L18.00008: Correlation matrix renormalization theory for correlated-electron materials and application to crystalline phases of atomic hydrogen Cai-Zhuang Wang, Xin Zhao, Jun Liu, Yongxin Yao, Kai-Ming Ho Developing accurate and computationally efficient methods to calculate the electronic structure and total energy of correlated-electron materials has been a challenging task in condensed matter physics and materials science. We have developed a correlation matrix renormalization (CMR) method which does not assume any empirical Coulomb interaction U parameters and does not have double counting problems in the total energy calculation. It is demonstrated to be accurate in describing the electron correlations in both the molecules and periodic solid systems. Using linear hydrogen chain as benchmark, we show that the results from the CMR method compare very well with those obtained recently by accurate quantum Monte Carlo (QMC) calculations. We also study the equation of states of three-dimensional crystalline phases of atomic hydrogen. The results from the CMR method agree much better with the available QMC data than those from density functional theory (DFT) and Hartree-Fock (HF) calculations. |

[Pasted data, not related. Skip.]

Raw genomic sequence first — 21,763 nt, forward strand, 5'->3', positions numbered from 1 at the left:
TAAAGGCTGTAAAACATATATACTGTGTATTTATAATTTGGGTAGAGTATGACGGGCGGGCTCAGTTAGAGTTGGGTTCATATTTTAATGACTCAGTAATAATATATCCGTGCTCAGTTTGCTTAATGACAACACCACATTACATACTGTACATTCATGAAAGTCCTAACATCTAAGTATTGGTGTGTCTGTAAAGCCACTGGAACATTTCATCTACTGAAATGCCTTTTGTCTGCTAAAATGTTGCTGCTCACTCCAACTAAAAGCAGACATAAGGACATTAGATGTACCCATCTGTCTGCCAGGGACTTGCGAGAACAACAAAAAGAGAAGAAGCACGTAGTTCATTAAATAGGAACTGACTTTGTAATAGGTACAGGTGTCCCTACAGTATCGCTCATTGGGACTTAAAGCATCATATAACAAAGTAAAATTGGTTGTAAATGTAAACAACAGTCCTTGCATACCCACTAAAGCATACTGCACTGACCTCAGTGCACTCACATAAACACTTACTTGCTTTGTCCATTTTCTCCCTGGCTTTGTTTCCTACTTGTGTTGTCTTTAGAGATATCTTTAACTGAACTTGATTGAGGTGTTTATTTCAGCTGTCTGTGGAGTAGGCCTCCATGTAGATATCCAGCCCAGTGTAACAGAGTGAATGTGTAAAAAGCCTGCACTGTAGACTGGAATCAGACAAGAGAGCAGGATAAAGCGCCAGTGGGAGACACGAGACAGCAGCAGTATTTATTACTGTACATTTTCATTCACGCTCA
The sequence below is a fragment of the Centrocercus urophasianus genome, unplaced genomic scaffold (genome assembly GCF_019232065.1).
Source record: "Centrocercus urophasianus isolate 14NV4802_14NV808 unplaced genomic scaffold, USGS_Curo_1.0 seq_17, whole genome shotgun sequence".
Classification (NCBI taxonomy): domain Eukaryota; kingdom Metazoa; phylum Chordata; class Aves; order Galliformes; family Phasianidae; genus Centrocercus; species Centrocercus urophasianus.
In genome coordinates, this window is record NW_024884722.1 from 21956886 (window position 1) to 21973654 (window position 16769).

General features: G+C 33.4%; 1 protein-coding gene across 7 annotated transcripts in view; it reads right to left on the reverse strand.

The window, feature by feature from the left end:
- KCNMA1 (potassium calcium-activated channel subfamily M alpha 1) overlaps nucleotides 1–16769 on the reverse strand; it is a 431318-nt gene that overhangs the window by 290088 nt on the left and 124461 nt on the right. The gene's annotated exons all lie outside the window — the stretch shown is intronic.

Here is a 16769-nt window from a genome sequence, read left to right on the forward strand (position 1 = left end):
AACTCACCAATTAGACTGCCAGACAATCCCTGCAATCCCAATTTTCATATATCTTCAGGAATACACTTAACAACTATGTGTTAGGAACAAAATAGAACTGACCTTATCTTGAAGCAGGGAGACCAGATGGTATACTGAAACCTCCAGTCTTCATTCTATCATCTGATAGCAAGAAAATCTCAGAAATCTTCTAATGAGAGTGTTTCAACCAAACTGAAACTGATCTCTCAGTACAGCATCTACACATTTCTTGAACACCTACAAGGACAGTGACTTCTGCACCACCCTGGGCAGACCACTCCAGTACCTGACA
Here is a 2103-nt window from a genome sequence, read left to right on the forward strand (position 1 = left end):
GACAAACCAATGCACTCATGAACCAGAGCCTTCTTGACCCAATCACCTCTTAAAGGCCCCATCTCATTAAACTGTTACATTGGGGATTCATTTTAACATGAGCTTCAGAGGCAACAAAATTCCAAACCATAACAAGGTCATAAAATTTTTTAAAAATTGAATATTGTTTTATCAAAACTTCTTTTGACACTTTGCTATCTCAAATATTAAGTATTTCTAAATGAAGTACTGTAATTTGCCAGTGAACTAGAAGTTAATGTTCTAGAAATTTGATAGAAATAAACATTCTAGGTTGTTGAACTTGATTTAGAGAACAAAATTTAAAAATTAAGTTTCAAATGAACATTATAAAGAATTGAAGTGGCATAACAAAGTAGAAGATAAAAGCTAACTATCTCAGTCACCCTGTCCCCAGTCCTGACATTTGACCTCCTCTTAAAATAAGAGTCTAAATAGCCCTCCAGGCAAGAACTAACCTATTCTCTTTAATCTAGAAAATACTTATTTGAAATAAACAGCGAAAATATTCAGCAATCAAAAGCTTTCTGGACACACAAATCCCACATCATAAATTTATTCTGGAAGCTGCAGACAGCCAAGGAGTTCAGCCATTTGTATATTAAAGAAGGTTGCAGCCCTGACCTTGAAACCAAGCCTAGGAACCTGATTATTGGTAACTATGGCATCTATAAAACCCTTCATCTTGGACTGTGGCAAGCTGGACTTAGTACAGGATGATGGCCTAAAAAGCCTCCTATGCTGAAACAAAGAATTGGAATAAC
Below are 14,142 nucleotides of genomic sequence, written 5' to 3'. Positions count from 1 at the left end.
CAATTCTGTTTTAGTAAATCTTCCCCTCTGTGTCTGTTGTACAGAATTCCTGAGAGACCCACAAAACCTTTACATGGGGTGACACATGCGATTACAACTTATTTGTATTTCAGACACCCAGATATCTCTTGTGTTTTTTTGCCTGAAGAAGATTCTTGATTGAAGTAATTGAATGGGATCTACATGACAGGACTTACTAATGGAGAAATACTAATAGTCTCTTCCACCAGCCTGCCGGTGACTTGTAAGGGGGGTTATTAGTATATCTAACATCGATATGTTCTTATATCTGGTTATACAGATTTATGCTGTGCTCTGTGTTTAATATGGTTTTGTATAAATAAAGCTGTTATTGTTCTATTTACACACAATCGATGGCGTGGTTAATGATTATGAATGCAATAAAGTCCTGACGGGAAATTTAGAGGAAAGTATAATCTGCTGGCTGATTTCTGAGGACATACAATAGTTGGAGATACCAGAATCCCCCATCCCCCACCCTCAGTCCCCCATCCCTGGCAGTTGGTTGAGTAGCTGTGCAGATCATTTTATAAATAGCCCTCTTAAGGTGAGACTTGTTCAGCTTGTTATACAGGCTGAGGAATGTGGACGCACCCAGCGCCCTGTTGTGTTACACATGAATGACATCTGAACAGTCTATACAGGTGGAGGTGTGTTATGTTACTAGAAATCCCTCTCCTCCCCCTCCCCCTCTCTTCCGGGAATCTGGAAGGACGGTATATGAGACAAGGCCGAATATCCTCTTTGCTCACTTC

Wednesday, March 7, 2018 12:51PM - 1:03PM |